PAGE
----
For example, if you join an ad network and the payout is $5 per 1000 impressions {CPM}, and your blog gets 3,000 impressions per month, you will receive a check in the mail at the end of the month for $15.

If, instead, your blog receives 100,000 impressions per month, now your check will be $500. Continue to grow readership to 1,000,000 page views per month and, based on this example, you can expect to earn $5000.

Or here’s another example: if you write an ebook and sell it for $15, you have 1000 monthly unique visitors and you assume about a 2% conversion rate for sales, you can sell about 20 books per month and make $300.  Grow your readership to 10,000 monthly uniques and you are likely to make about $3000.

Obviously these are very, very rough examples, but as you can see, readership numbers are equally important to putting out a great product.

So, the big question of can you make money blogging? Yes. There are lots of ways. But nearly all of them require more than just writing a blog post.

And for the second part of the question, if so, how much? That’s where it gets tricky. How much you can make depends greatly on your blog stats {how many people are seeing your stuff}, but also on your niche {do you have readers with disposable income?}, the current market {is your product competitively priced}, your products {are you meeting a need?} and the methods by which you sell and market your products.

From my experience, I will tell you that while I do make a substantial income from JDC, 99% of it comes from products I sell, not advertising or affiliate sales. More specifically, each month 48% of my income comes from JDC|monthly, 37% from my shop, 14% from blog class sales and only 1% from affiliate sales.

I do not make money by blogging, but I make money because of blogging.

There are some costs associated with blogging but rest assured, they are minimal and totally worth the expense for the benefits they offer.

Here’s the breakdown of costs for a new blogger:

domain name registration: $10. Oftentimes you can get it for free when you sign up for web hosting. You also get it free in The Blog Class.

web hosting: $5-10 per month. Dreamhost is offering a great deal right now for $3.95 per month with a free domain name. This is the lowest price we’ve ever seen. Learn more here.

wordpress.org: $0

premium theme: $50-100 depending on which theme you choose. You can use a free theme, but a premium theme will offer cleaner code, more streamlined usability and greater functionality. We offer a $70 theme called Canvas to our Blog Class students for free.

graphic designer: $50+ for header, sidebar, other blog graphics. You can cut costs by designing your own graphics.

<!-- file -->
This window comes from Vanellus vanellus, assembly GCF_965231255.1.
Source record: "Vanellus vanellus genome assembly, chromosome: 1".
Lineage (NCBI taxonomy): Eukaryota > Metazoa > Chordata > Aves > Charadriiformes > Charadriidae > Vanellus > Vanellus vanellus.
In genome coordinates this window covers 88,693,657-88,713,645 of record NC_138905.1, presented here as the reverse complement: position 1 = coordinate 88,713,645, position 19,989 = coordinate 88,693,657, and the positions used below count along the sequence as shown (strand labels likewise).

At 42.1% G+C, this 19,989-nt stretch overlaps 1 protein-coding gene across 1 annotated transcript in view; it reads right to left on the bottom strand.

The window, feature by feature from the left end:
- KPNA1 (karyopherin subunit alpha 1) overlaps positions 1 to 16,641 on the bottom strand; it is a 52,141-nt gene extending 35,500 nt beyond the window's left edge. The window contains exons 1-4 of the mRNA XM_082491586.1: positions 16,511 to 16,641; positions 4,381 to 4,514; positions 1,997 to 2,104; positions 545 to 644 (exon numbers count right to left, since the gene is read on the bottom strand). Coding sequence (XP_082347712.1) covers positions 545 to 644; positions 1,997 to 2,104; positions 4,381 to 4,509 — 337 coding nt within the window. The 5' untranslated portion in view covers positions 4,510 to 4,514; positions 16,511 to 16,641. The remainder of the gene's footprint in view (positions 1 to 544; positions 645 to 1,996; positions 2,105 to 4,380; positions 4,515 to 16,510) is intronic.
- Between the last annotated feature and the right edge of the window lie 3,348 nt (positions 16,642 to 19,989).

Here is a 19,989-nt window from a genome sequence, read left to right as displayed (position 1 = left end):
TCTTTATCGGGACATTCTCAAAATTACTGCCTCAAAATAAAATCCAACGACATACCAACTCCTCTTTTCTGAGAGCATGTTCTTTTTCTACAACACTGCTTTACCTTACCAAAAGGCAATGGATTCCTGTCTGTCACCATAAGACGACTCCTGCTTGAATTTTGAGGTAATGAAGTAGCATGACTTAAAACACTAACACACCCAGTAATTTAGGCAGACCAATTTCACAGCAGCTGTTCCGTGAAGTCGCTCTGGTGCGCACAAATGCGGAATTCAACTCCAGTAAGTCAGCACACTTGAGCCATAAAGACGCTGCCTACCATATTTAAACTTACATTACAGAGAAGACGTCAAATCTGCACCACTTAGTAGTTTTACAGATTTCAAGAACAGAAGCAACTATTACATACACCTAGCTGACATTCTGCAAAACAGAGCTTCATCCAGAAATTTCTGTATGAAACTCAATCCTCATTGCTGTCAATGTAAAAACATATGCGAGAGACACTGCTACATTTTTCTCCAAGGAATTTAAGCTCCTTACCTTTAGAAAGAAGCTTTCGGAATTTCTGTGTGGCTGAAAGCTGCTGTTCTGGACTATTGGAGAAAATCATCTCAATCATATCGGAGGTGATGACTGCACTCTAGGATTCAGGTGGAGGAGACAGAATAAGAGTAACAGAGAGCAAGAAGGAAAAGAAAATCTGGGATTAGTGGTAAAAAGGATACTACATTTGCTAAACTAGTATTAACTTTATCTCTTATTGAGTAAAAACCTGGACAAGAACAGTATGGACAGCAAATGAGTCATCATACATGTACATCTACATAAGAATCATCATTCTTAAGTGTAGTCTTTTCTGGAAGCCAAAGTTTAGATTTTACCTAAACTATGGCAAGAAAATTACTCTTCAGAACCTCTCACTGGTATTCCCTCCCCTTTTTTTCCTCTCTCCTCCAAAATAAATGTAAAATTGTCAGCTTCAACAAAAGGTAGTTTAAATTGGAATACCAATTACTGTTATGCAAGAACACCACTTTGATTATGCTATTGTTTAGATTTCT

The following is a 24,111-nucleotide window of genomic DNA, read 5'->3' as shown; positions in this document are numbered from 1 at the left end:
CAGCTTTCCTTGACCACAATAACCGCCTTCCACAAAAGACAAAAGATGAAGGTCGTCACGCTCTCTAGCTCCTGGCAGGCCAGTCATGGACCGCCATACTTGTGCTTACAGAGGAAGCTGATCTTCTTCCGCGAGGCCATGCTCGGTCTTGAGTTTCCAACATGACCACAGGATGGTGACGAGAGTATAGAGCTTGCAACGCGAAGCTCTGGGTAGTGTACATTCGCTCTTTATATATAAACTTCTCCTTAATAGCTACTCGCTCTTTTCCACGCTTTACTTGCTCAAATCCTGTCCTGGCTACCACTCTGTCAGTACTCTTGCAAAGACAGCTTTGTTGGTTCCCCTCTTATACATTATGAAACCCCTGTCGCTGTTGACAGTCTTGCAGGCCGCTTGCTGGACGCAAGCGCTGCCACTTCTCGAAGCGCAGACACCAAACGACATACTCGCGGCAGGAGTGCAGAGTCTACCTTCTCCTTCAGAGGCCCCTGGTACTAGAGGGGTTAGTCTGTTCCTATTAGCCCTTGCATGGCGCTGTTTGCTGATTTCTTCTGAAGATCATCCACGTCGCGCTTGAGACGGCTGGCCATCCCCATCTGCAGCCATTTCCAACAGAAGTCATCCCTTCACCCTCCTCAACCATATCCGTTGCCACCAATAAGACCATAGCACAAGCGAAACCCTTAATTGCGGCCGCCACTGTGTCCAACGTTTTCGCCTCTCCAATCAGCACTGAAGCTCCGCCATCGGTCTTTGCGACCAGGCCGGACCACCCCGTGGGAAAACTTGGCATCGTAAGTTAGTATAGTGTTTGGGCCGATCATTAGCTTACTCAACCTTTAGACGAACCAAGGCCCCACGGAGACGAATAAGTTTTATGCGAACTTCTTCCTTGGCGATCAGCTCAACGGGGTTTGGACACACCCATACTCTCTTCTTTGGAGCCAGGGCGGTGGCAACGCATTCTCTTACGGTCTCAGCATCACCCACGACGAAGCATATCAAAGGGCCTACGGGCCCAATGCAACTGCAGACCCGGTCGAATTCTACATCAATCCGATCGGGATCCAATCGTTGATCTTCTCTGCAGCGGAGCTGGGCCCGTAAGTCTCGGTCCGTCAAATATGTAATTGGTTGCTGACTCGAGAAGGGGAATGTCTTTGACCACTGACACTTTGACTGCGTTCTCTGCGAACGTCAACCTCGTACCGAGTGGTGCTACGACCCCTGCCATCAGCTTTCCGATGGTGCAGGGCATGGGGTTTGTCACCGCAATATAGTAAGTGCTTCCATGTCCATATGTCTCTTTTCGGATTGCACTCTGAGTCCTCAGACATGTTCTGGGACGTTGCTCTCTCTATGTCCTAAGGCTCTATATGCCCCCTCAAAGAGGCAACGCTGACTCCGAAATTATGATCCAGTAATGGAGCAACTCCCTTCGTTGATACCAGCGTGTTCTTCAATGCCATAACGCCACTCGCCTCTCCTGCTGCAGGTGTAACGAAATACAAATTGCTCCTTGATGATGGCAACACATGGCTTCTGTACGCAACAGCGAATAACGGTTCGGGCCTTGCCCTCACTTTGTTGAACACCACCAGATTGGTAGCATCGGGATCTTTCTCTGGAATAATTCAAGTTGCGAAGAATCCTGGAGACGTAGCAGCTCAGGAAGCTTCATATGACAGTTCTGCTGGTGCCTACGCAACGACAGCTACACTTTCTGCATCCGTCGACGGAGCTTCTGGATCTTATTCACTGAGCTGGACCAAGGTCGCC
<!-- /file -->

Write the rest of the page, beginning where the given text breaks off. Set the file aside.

To start from scratch, the cost to get a blog up and running is about $5 per month, with additional costs added for optional services and functions.

As your readership grows and your needs for additional bandwidth and services increase, the costs increase. Hopefully by this point you are making some amount of money through your blog and that should offset those costs.

We are passionate about blogging because of the ways it has impacted our lives. We’ve made friends, grown our talents, experienced opportunities we never thought were possible and we want these things for you, too.

One year ago, Ryan and I produced The Blog Class – a step-by-step guide for how to start blogging. We’ve given all of our best and most helpful information to walk you through and give you confidence as you embark on your blogging journey.  So far we’ve helped over 300 new and veteran bloggers set up, design, use, grow and monetize their blogs. If you’ve enjoyed this post today, and you want to make your blog better {or start a new one!}, you will love the blog class.

We’ve made a bunch of updates to the class to give even more great information and we’re now offering the class at a discounted rate when you pay in full.

To redeem this offer:

STEP 1 // register for the blog class

STEP 2 // sign up for hosting at dreamhost

STEP 3 // send us an email to admin@theblogclass.com to let us know you’re ready for your new blog to be set up

*** UPDATE Monday July 1 2013 at Noon ***

The 10 spots quickly filled up, but we are continuing to offer free blog setup for as long as we can today. This is limited to new students who register today.

When we can no longer accept any other spots you will see this offer removed from this page. Thanks for all your support and to all who’ve already signed up! Welcome!

Congrats to the newest Blog Class students:


Leslie W

Lisa C

Lili V

Christine M

Sarah F

Dee G

Amy H

Ada F

Lori H

Kelly M

Amy K

Elizabeth M

Corrina H

Kira S

Kim H

Carla M

Arielle A

Cheryl C

Jane B

I so hope this post is helpful in some way to you. I had no idea I had so much to say on the topic so thanks for making it all the way through. Please leave a comment below to share your thoughts, ask more questions and continue the conversation …

You're reading the truths about blogging originally posted at Jones Design Company.